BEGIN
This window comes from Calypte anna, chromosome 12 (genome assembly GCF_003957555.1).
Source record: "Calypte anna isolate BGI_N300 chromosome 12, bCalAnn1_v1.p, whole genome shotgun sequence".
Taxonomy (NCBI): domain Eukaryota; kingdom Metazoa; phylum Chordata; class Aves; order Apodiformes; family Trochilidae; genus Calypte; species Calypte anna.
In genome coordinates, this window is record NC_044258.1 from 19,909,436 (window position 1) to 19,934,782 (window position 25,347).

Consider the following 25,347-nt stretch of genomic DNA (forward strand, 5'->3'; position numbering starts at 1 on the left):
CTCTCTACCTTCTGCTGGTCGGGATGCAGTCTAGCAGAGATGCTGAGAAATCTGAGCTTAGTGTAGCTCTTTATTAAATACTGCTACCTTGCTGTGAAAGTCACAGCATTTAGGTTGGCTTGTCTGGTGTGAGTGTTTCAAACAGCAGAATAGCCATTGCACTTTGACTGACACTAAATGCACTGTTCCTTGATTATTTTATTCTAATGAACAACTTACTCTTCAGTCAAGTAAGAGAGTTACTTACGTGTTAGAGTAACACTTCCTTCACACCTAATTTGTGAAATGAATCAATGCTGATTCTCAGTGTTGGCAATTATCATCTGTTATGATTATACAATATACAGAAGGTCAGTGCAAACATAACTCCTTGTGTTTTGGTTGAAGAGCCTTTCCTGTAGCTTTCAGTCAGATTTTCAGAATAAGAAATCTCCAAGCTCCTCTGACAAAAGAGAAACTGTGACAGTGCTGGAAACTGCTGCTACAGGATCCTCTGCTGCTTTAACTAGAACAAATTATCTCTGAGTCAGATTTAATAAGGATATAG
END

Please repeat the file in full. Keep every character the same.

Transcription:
This window comes from Calypte anna, chromosome 12 (genome assembly GCF_003957555.1).
Source record: "Calypte anna isolate BGI_N300 chromosome 12, bCalAnn1_v1.p, whole genome shotgun sequence".
Taxonomy (NCBI): domain Eukaryota; kingdom Metazoa; phylum Chordata; class Aves; order Apodiformes; family Trochilidae; genus Calypte; species Calypte anna.
In genome coordinates, this window is record NC_044258.1 from 19,909,436 (window position 1) to 19,934,782 (window position 25,347).

Consider the following 25,347-nt stretch of genomic DNA (forward strand, 5'->3'; position numbering starts at 1 on the left):
CTCTCTACCTTCTGCTGGTCGGGATGCAGTCTAGCAGAGATGCTGAGAAATCTGAGCTTAGTGTAGCTCTTTATTAAATACTGCTACCTTGCTGTGAAAGTCACAGCATTTAGGTTGGCTTGTCTGGTGTGAGTGTTTCAAACAGCAGAATAGCCATTGCACTTTGACTGACACTAAATGCACTGTTCCTTGATTATTTTATTCTAATGAACAACTTACTCTTCAGTCAAGTAAGAGAGTTACTTACGTGTTAGAGTAACACTTCCTTCACACCTAATTTGTGAAATGAATCAATGCTGATTCTCAGTGTTGGCAATTATCATCTGTTATGATTATACAATATACAGAAGGTCAGTGCAAACATAACTCCTTGTGTTTTGGTTGAAGAGCCTTTCCTGTAGCTTTCAGTCAGATTTTCAGAATAAGAAATCTCCAAGCTCCTCTGACAAAAGAGAAACTGTGACAGTGCTGGAAACTGCTGCTACAGGATCCTCTGCTGCTTTAACTAGAACAAATTATCTCTGAGTCAGATTTAATAAGGATATAG